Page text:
Houston Rockets Stat Monkey Brief: Rockets/Lakers (12/4/12)

Jeremy Lin hasn't set the world on fire early in his time in Houston, and Christopher Lee isolates one key fact: Lin's mid-range jumper.

Los Angeles Lakers at Houston Rockets

Kobe Bryant and company make a visit to H-Town for the second meeting between the Lakers and the Rockets this season. Last month, Kobe dropped a triple-double in a 119-108 barnburner at the Staples Center that lacked much defense, with both teams shooting a combined 51.4% from the field. Expect more of the same this time around as the matchup features two of the highest scoring and fastest paced teams in the league.

The game will also pit Jeremy Lin against his former coach Mike D’Antoni, who is 3-4 since taking over for Mike Brown. Last season, under D’Antoni’s tutelage, Lin rocked Madison Square Garden with an electrifying 38-point performance against Los Angeles. However, in the teams’ most recent encounter, Lin shot just two for nine from the field. In this preview, I take a look at Lin’s biggest struggle this season: his jumper.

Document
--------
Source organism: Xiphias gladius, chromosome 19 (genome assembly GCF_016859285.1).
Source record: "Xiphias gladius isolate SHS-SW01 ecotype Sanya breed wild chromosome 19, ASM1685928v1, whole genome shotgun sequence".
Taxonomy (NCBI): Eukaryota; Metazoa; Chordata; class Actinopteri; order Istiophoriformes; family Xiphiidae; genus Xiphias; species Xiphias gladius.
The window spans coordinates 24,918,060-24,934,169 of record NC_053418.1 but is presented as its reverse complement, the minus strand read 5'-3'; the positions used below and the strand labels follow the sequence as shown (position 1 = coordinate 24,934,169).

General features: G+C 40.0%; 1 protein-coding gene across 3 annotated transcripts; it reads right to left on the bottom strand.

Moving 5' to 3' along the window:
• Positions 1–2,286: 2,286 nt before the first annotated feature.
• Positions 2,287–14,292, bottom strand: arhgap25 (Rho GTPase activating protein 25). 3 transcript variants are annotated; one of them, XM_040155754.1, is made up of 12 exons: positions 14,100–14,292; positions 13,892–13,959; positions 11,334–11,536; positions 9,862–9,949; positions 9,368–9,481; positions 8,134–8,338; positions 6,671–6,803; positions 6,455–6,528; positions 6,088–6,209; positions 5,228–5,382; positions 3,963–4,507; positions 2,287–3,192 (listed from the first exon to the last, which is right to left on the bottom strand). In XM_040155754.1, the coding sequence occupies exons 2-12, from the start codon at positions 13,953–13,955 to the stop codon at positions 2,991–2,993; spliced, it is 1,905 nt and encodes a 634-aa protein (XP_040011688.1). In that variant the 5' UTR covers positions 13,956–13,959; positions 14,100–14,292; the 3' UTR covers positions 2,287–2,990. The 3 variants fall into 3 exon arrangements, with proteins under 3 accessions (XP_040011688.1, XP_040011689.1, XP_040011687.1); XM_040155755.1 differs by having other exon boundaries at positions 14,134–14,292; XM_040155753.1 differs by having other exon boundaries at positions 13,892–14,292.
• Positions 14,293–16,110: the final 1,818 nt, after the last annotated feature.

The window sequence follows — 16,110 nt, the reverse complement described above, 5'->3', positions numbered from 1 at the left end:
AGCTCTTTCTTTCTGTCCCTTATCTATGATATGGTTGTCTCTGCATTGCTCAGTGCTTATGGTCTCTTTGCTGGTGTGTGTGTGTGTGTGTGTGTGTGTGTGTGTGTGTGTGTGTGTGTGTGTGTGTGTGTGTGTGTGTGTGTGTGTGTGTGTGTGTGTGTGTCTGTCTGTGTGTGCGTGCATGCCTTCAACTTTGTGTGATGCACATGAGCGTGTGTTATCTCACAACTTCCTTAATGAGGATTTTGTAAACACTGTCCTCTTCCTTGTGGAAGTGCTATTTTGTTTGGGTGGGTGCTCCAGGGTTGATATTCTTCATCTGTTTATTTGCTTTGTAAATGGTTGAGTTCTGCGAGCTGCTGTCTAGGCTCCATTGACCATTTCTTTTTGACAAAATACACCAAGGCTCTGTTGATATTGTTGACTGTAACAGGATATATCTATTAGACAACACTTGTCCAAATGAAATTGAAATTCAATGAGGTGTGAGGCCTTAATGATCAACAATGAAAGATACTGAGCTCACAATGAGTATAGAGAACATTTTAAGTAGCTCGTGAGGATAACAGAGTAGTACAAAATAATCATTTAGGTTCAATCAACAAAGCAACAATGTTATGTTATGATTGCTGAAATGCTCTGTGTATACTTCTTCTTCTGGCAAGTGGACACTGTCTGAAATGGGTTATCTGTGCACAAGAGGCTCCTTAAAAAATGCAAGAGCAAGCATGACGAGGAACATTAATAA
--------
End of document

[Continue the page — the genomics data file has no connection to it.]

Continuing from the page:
Jeremy Lin: Not A Great Catch and Shooter

The deterioration in Lin’s shooting percentage is hard to ignore: the once reliable mid-range jumper that was a key weapon in Lin’s offensive arsenal last season has eroded into an obvious Achilles heel thus far this year. Lin simply has not demonstrated the same confidence in his shot and at times, it’s just been… ugly. Take for instance the air ball he put up against the Heat with 15 seconds remaining that would have been a game winner.

Lin was ranked in the top ten among point guards in FG% last season when shooting from 10-15 feet and 16-23 feet. As HoopData notes, he was actually more accurate in the mid-range than the likes of Chris Paul and Deron Williams. This season, however, Lin is shooting jumpers at just a 27% clip.

So what gives? The numbers reveal an interesting difference: Lin is taking more catch-and-shoot jumpers rather than shots off the dribble this season. As he increasingly finds himself playing off the ball in the Rockets’ scheme, this is not a huge surprise. Two-thirds of Lin’s made jump shots have been assisted thus far, compared to just 27% when he was with Knicks. Here’s the problem: Lin is not a good catch-and-shooter. With the Knicks, he shot just 32.7% last season in catch-and-shoot situations. Unless Lin improves this aspect of his game, expect his struggles to continue.

There are positive signs, though. Lin has connected on 53% of jumpers in his last three games. He will need to build on this momentum if the Rockets want to avoid a second loss to the Lakeshow.